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    Be careful of your wording! Every real number has an "exact value" whether it is rational or irrational.
  8. Oct 20, 2012 #7
    Is it accurate to say that if we had two rods which are exactly 1 meters long, it would be impossible to connect them with a third rod without a slight residual (of, say, 1 atom)?
  9. Oct 20, 2012 #8


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    What does exact mean?
  10. Oct 20, 2012 #9
    With no residual :)
  11. Oct 20, 2012 #10
    True, indeed. My mistake! Sorry for that. Here's what i meant to say- Irrational numbers have a non-terminating, non- repeating decimal expansion and taking that definition into account, we can have a value that is approximately close to the exact value and not the exact value can be represented coz we don't know it.
  12. Oct 20, 2012 #11
    this doubt of yours is solved by the concept of unit cells in chemistry. no atom exists of its own but in a lattice and when you calculate the edge length of that lattice, many a times the result is in terms of irrational numbers. So, that would suffice cause, an irrational multiplied by a suitable rational will give a number that will show us the exact number of atoms.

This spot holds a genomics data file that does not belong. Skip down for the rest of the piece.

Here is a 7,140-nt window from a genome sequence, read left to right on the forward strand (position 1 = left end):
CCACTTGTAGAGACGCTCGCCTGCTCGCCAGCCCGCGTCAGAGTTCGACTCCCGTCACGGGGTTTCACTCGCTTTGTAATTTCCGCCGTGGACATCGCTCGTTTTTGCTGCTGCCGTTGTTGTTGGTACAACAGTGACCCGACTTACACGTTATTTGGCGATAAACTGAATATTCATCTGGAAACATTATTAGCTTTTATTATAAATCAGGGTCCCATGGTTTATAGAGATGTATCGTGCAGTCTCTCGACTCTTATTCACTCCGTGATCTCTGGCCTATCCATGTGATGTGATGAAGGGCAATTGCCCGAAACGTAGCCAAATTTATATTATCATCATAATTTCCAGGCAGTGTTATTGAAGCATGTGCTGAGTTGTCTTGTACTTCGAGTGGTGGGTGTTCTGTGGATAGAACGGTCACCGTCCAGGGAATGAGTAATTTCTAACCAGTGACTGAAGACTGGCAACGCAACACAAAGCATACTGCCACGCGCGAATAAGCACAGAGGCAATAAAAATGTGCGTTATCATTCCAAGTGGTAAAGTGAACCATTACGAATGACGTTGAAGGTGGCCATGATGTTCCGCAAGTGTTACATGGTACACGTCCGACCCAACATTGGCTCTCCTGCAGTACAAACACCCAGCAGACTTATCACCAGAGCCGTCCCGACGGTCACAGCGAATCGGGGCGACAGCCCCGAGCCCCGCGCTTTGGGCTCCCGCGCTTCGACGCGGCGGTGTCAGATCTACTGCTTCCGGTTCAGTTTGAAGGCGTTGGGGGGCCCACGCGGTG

For more, search for Bravis lattice on wiki
  13. Oct 20, 2012 #12


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    The real world does not have an exactly 1 meter anything. The comparison relies on the way we measure and the size of the measuring stick used for reference. Take the coast line of any country. If our measuring stick is a kilometer, we leave out out a few inlets, so shrink the stick and the coast line gets larger. If the measuring stick gets down to an atom, the coastline becomes very large. That is why it is impossible to have a theoretical mathematical value placed on a real world item.
  14. Oct 20, 2012 #13
    I think the answer is simple, if you create an exactly 90 degree triangle with exactly 1 meter legs, the hypotenuse would be exactly the square root of two if you were to measure it (keeping in mind not to round the measurement of the hypotenuse, but measuring as many decimal points as you like with your absolutely exact measurement tool and verifying that all the decimal points are the same as for the square root of two). Any difference from the square root of two is because of measurement error, you just have to measure more exactly.
  15. Oct 20, 2012 #14